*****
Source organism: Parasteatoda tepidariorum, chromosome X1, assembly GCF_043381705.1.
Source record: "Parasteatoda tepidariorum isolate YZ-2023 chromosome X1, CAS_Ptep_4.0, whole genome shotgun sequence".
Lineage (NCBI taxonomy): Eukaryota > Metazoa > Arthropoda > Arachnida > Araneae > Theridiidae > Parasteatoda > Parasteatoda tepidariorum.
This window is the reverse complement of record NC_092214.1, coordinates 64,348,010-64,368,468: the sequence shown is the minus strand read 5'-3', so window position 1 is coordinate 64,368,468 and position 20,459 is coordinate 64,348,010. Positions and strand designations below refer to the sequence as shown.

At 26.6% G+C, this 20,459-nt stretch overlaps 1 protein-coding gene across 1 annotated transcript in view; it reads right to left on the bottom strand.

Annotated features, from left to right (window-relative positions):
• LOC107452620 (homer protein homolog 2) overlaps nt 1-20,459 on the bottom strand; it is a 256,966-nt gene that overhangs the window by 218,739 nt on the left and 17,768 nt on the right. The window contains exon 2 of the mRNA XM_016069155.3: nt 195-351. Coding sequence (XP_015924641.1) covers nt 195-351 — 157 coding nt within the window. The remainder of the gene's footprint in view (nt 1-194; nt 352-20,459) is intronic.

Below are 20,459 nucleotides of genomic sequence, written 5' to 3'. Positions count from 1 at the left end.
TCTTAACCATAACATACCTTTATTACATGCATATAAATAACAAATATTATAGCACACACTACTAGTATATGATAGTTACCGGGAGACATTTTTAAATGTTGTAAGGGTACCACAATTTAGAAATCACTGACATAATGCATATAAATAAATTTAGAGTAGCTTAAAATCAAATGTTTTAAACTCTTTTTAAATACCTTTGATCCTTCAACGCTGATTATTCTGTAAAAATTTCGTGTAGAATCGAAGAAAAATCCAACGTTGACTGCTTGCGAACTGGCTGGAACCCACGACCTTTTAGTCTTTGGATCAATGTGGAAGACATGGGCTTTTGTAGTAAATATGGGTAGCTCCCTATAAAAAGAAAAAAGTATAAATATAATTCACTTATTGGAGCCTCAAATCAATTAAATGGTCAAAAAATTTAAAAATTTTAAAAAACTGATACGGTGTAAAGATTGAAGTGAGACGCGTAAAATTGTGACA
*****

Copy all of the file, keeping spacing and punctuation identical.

Source organism: Parasteatoda tepidariorum, chromosome X1, assembly GCF_043381705.1.
Source record: "Parasteatoda tepidariorum isolate YZ-2023 chromosome X1, CAS_Ptep_4.0, whole genome shotgun sequence".
Lineage (NCBI taxonomy): Eukaryota > Metazoa > Arthropoda > Arachnida > Araneae > Theridiidae > Parasteatoda > Parasteatoda tepidariorum.
This window is the reverse complement of record NC_092214.1, coordinates 64,348,010-64,368,468: the sequence shown is the minus strand read 5'-3', so window position 1 is coordinate 64,368,468 and position 20,459 is coordinate 64,348,010. Positions and strand designations below refer to the sequence as shown.

At 26.6% G+C, this 20,459-nt stretch overlaps 1 protein-coding gene across 1 annotated transcript in view; it reads right to left on the bottom strand.

Annotated features, from left to right (window-relative positions):
• LOC107452620 (homer protein homolog 2) overlaps nt 1-20,459 on the bottom strand; it is a 256,966-nt gene that overhangs the window by 218,739 nt on the left and 17,768 nt on the right. The window contains exon 2 of the mRNA XM_016069155.3: nt 195-351. Coding sequence (XP_015924641.1) covers nt 195-351 — 157 coding nt within the window. The remainder of the gene's footprint in view (nt 1-194; nt 352-20,459) is intronic.

Below are 20,459 nucleotides of genomic sequence, written 5' to 3'. Positions count from 1 at the left end.
TCTTAACCATAACATACCTTTATTACATGCATATAAATAACAAATATTATAGCACACACTACTAGTATATGATAGTTACCGGGAGACATTTTTAAATGTTGTAAGGGTACCACAATTTAGAAATCACTGACATAATGCATATAAATAAATTTAGAGTAGCTTAAAATCAAATGTTTTAAACTCTTTTTAAATACCTTTGATCCTTCAACGCTGATTATTCTGTAAAAATTTCGTGTAGAATCGAAGAAAAATCCAACGTTGACTGCTTGCGAACTGGCTGGAACCCACGACCTTTTAGTCTTTGGATCAATGTGGAAGACATGGGCTTTTGTAGTAAATATGGGTAGCTCCCTATAAAAAGAAAAAAGTATAAATATAATTCACTTATTGGAGCCTCAAATCAATTAAATGGTCAAAAAATTTAAAAATTTTAAAAAACTGATACGGTGTAAAGATTGAAGTGAGACGCGTAAAATTGTGACA